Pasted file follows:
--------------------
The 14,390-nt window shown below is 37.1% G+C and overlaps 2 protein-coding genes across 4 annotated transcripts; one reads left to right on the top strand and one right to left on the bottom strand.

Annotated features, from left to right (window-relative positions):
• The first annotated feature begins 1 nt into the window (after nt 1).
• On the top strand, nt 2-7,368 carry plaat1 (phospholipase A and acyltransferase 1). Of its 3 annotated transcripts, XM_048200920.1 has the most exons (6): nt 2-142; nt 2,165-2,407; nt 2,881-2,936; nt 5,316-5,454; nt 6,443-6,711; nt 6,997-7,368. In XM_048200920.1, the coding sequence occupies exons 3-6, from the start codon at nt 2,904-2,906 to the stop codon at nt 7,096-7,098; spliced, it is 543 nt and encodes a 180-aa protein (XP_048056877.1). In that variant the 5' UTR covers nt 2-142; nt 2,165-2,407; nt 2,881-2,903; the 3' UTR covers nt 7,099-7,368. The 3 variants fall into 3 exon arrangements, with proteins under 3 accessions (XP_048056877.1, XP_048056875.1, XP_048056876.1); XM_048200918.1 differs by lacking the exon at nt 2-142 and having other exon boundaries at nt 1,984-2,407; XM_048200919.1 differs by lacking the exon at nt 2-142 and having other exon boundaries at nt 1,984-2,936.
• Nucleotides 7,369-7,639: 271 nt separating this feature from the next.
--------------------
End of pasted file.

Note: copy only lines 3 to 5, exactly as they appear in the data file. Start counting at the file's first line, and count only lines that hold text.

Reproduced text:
• The first annotated feature begins 1 nt into the window (after nt 1).
• On the top strand, nt 2-7,368 carry plaat1 (phospholipase A and acyltransferase 1). Of its 3 annotated transcripts, XM_048200920.1 has the most exons (6): nt 2-142; nt 2,165-2,407; nt 2,881-2,936; nt 5,316-5,454; nt 6,443-6,711; nt 6,997-7,368. In XM_048200920.1, the coding sequence occupies exons 3-6, from the start codon at nt 2,904-2,906 to the stop codon at nt 7,096-7,098; spliced, it is 543 nt and encodes a 180-aa protein (XP_048056877.1). In that variant the 5' UTR covers nt 2-142; nt 2,165-2,407; nt 2,881-2,903; the 3' UTR covers nt 7,099-7,368. The 3 variants fall into 3 exon arrangements, with proteins under 3 accessions (XP_048056877.1, XP_048056875.1, XP_048056876.1); XM_048200918.1 differs by lacking the exon at nt 2-142 and having other exon boundaries at nt 1,984-2,407; XM_048200919.1 differs by lacking the exon at nt 2-142 and having other exon boundaries at nt 1,984-2,936.
• Nucleotides 7,369-7,639: 271 nt separating this feature from the next.